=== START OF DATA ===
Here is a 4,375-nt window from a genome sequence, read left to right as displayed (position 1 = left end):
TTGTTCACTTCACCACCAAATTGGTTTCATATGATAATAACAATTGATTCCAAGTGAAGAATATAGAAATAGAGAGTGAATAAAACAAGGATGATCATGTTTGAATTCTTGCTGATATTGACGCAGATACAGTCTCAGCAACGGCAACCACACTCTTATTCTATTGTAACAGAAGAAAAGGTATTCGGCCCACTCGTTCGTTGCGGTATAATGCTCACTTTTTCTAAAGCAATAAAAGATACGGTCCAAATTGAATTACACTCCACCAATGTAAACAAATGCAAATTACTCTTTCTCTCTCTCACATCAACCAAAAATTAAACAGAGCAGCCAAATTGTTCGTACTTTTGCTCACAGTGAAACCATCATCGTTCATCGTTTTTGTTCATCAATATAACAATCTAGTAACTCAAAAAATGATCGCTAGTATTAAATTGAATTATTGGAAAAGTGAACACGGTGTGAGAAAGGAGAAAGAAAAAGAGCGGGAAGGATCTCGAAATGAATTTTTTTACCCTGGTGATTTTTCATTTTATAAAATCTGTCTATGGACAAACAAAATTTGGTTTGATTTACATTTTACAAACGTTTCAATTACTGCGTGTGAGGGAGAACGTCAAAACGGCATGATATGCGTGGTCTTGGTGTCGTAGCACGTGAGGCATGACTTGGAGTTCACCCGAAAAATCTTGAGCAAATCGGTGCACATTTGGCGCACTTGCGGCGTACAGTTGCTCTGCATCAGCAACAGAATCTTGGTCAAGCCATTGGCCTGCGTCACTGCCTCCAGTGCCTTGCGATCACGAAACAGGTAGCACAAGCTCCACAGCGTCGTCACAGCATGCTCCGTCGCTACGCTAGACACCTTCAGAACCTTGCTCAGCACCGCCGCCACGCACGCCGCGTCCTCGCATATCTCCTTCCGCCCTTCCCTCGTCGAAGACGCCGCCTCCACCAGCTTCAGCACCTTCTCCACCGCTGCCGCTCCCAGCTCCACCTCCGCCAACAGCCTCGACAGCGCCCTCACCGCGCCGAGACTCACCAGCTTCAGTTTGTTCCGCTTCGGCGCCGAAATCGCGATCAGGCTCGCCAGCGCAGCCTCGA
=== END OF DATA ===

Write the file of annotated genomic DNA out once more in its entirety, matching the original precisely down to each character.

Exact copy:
Here is a 4,375-nt window from a genome sequence, read left to right as displayed (position 1 = left end):
TTGTTCACTTCACCACCAAATTGGTTTCATATGATAATAACAATTGATTCCAAGTGAAGAATATAGAAATAGAGAGTGAATAAAACAAGGATGATCATGTTTGAATTCTTGCTGATATTGACGCAGATACAGTCTCAGCAACGGCAACCACACTCTTATTCTATTGTAACAGAAGAAAAGGTATTCGGCCCACTCGTTCGTTGCGGTATAATGCTCACTTTTTCTAAAGCAATAAAAGATACGGTCCAAATTGAATTACACTCCACCAATGTAAACAAATGCAAATTACTCTTTCTCTCTCTCACATCAACCAAAAATTAAACAGAGCAGCCAAATTGTTCGTACTTTTGCTCACAGTGAAACCATCATCGTTCATCGTTTTTGTTCATCAATATAACAATCTAGTAACTCAAAAAATGATCGCTAGTATTAAATTGAATTATTGGAAAAGTGAACACGGTGTGAGAAAGGAGAAAGAAAAAGAGCGGGAAGGATCTCGAAATGAATTTTTTTACCCTGGTGATTTTTCATTTTATAAAATCTGTCTATGGACAAACAAAATTTGGTTTGATTTACATTTTACAAACGTTTCAATTACTGCGTGTGAGGGAGAACGTCAAAACGGCATGATATGCGTGGTCTTGGTGTCGTAGCACGTGAGGCATGACTTGGAGTTCACCCGAAAAATCTTGAGCAAATCGGTGCACATTTGGCGCACTTGCGGCGTACAGTTGCTCTGCATCAGCAACAGAATCTTGGTCAAGCCATTGGCCTGCGTCACTGCCTCCAGTGCCTTGCGATCACGAAACAGGTAGCACAAGCTCCACAGCGTCGTCACAGCATGCTCCGTCGCTACGCTAGACACCTTCAGAACCTTGCTCAGCACCGCCGCCACGCACGCCGCGTCCTCGCATATCTCCTTCCGCCCTTCCCTCGTCGAAGACGCCGCCTCCACCAGCTTCAGCACCTTCTCCACCGCTGCCGCTCCCAGCTCCACCTCCGCCAACAGCCTCGACAGCGCCCTCACCGCGCCGAGACTCACCAGCTTCAGTTTGTTCCGCTTCGGCGCCGAAATCGCGATCAGGCTCGCCAGCGCAGCCTCGA